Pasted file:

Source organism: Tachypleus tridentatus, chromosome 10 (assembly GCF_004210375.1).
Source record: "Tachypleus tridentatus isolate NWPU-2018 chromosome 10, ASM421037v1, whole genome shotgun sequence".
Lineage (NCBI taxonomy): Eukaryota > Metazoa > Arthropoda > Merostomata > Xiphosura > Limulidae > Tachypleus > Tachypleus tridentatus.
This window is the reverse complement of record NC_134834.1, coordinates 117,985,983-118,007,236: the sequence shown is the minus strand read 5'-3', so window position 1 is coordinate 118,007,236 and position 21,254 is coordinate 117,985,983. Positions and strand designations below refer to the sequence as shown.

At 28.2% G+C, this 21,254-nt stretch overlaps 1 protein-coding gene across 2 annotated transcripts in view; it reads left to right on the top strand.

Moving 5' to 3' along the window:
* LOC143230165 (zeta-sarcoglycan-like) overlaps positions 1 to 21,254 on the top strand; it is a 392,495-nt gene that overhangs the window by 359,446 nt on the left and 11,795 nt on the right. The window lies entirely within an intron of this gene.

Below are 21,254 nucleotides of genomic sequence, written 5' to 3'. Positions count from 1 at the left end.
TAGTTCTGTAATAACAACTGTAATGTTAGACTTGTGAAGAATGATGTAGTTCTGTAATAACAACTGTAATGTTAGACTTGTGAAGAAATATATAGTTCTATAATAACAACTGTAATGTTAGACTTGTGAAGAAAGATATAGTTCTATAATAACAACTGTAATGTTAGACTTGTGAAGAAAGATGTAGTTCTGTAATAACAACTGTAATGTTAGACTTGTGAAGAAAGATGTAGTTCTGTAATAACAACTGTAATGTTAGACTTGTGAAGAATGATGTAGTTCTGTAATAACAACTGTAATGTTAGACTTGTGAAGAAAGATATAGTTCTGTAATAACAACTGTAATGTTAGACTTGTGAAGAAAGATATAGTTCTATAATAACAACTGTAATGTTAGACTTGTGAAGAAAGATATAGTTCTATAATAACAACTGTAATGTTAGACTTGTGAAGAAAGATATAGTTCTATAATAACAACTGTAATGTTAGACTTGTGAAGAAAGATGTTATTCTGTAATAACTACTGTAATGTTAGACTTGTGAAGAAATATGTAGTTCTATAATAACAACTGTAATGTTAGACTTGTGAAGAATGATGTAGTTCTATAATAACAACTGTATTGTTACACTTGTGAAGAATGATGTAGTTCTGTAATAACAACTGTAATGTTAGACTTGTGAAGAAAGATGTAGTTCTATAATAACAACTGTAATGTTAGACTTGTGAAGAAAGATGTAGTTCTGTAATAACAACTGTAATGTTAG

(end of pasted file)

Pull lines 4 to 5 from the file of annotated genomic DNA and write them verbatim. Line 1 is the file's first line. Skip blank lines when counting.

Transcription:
This window is the reverse complement of record NC_134834.1, coordinates 117,985,983-118,007,236: the sequence shown is the minus strand read 5'-3', so window position 1 is coordinate 118,007,236 and position 21,254 is coordinate 117,985,983. Positions and strand designations below refer to the sequence as shown.

At 28.2% G+C, this 21,254-nt stretch overlaps 1 protein-coding gene across 2 annotated transcripts in view; it reads left to right on the top strand.